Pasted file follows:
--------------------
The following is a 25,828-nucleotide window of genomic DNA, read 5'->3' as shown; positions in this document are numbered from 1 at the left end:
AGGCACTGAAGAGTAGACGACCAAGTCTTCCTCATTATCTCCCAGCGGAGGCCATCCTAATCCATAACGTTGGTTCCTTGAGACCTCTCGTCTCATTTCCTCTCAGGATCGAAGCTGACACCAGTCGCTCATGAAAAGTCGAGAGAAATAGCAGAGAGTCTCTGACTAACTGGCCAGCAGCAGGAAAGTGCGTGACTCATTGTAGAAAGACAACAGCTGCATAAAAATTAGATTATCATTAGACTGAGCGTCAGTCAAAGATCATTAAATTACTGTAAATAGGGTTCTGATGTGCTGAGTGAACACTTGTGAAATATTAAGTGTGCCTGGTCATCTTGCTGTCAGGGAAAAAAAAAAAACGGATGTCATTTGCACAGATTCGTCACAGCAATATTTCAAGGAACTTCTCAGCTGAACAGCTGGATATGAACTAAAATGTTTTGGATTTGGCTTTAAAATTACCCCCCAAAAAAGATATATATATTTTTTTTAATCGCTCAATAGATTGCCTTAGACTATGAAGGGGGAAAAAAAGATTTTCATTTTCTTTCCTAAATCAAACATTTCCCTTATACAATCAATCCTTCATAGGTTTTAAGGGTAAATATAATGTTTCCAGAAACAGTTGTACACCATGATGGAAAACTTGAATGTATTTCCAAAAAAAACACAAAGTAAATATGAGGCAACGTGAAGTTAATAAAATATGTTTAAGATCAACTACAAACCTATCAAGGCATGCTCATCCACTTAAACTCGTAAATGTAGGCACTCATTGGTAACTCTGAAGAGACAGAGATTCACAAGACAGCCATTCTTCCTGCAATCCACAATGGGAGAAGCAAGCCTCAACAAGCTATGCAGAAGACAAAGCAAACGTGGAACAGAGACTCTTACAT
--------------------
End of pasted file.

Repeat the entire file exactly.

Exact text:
The following is a 25,828-nucleotide window of genomic DNA, read 5'->3' as shown; positions in this document are numbered from 1 at the left end:
AGGCACTGAAGAGTAGACGACCAAGTCTTCCTCATTATCTCCCAGCGGAGGCCATCCTAATCCATAACGTTGGTTCCTTGAGACCTCTCGTCTCATTTCCTCTCAGGATCGAAGCTGACACCAGTCGCTCATGAAAAGTCGAGAGAAATAGCAGAGAGTCTCTGACTAACTGGCCAGCAGCAGGAAAGTGCGTGACTCATTGTAGAAAGACAACAGCTGCATAAAAATTAGATTATCATTAGACTGAGCGTCAGTCAAAGATCATTAAATTACTGTAAATAGGGTTCTGATGTGCTGAGTGAACACTTGTGAAATATTAAGTGTGCCTGGTCATCTTGCTGTCAGGGAAAAAAAAAAAACGGATGTCATTTGCACAGATTCGTCACAGCAATATTTCAAGGAACTTCTCAGCTGAACAGCTGGATATGAACTAAAATGTTTTGGATTTGGCTTTAAAATTACCCCCCAAAAAAGATATATATATTTTTTTTAATCGCTCAATAGATTGCCTTAGACTATGAAGGGGGAAAAAAAGATTTTCATTTTCTTTCCTAAATCAAACATTTCCCTTATACAATCAATCCTTCATAGGTTTTAAGGGTAAATATAATGTTTCCAGAAACAGTTGTACACCATGATGGAAAACTTGAATGTATTTCCAAAAAAAACACAAAGTAAATATGAGGCAACGTGAAGTTAATAAAATATGTTTAAGATCAACTACAAACCTATCAAGGCATGCTCATCCACTTAAACTCGTAAATGTAGGCACTCATTGGTAACTCTGAAGAGACAGAGATTCACAAGACAGCCATTCTTCCTGCAATCCACAATGGGAGAAGCAAGCCTCAACAAGCTATGCAGAAGACAAAGCAAACGTGGAACAGAGACTCTTACAT